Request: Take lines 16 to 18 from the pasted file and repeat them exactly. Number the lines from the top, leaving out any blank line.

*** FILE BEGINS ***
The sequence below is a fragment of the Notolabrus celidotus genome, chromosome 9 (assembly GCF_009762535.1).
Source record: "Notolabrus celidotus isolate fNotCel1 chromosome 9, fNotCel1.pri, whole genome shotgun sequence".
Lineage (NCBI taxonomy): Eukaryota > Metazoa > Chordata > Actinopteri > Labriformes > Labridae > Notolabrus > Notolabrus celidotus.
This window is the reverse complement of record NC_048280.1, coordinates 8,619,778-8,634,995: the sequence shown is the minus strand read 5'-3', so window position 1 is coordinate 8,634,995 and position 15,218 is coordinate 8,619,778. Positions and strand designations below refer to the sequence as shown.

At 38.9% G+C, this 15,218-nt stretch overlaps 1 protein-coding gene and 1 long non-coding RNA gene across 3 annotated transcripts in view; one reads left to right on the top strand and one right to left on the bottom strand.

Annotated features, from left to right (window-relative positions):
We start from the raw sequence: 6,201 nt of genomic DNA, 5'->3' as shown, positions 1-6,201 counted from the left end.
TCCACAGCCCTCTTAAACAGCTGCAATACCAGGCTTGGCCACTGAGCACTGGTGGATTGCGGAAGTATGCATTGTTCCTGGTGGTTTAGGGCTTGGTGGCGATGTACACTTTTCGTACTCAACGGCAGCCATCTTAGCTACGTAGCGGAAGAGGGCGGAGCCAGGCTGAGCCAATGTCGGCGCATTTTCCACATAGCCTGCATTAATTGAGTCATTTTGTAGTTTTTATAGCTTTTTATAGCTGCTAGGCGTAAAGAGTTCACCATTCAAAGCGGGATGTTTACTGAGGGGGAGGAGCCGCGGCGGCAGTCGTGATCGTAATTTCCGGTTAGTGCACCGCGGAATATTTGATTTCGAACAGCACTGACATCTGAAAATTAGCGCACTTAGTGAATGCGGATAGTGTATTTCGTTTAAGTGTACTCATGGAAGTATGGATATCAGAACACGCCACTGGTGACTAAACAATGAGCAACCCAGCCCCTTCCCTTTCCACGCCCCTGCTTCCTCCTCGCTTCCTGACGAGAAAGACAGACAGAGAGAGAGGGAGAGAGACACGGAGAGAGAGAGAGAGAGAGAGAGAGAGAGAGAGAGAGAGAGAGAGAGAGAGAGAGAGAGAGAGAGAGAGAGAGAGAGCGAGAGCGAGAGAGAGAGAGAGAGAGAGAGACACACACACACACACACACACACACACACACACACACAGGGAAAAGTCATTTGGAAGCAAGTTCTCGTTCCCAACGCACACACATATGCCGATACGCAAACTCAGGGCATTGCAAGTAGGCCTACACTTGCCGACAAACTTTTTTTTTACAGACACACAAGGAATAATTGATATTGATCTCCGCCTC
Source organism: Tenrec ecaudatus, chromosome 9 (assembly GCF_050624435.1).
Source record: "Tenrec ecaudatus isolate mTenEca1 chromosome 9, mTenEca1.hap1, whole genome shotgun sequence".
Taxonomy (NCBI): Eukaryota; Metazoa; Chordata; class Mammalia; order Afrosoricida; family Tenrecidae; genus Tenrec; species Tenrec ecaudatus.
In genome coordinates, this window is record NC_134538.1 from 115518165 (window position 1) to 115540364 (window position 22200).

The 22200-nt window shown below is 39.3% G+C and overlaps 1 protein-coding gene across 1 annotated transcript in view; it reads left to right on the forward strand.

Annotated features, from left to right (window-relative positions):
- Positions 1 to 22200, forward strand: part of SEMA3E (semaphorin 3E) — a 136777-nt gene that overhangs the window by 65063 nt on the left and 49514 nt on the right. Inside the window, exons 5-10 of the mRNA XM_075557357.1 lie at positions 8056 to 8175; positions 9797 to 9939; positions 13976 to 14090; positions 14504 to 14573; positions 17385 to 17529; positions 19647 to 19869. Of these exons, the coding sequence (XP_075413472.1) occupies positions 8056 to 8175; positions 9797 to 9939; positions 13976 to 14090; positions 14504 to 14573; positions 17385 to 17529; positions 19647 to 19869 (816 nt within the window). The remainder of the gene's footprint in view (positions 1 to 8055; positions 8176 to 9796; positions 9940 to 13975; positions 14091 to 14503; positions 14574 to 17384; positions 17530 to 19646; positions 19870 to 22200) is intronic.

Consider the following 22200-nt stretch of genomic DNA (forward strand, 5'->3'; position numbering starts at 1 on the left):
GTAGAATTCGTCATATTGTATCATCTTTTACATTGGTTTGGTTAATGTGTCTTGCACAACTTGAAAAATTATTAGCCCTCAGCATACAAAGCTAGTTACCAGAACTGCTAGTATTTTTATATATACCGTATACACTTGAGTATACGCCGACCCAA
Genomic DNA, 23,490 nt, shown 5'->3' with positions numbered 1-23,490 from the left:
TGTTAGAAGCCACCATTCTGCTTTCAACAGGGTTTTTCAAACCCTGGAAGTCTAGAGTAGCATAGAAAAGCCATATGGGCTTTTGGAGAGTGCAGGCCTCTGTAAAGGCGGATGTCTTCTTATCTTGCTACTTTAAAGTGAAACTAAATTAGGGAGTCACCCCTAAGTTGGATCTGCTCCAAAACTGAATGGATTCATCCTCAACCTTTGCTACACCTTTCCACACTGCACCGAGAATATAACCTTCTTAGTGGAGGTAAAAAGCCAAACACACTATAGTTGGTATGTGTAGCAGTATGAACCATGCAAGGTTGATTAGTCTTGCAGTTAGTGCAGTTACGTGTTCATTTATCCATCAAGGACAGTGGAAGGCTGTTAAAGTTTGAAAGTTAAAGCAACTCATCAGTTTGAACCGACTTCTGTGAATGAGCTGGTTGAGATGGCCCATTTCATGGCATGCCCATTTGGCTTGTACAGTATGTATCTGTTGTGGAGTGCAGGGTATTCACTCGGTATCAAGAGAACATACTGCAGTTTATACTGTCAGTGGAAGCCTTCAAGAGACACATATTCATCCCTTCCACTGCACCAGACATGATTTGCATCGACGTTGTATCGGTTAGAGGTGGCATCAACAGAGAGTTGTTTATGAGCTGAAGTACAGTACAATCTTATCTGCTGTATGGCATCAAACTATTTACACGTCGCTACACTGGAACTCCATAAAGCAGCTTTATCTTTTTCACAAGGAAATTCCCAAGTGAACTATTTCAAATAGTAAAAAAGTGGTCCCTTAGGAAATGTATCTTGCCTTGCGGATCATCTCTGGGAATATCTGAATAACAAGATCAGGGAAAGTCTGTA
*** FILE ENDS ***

Consider the following 22200-nt stretch of genomic DNA (forward strand, 5'->3'; position numbering starts at 1 on the left):
GTAGAATTCGTCATATTGTATCATCTTTTACATTGGTTTGGTTAATGTGTCTTGCACAACTTGAAAAATTATTAGCCCTCAGCATACAAAGCTAGTTACCAGAACTGCTAGTATTTTTATATATACCGTATACACTTGAGTATACGCCGACCCAA
Genomic DNA, 23,490 nt, shown 5'->3' with positions numbered 1-23,490 from the left: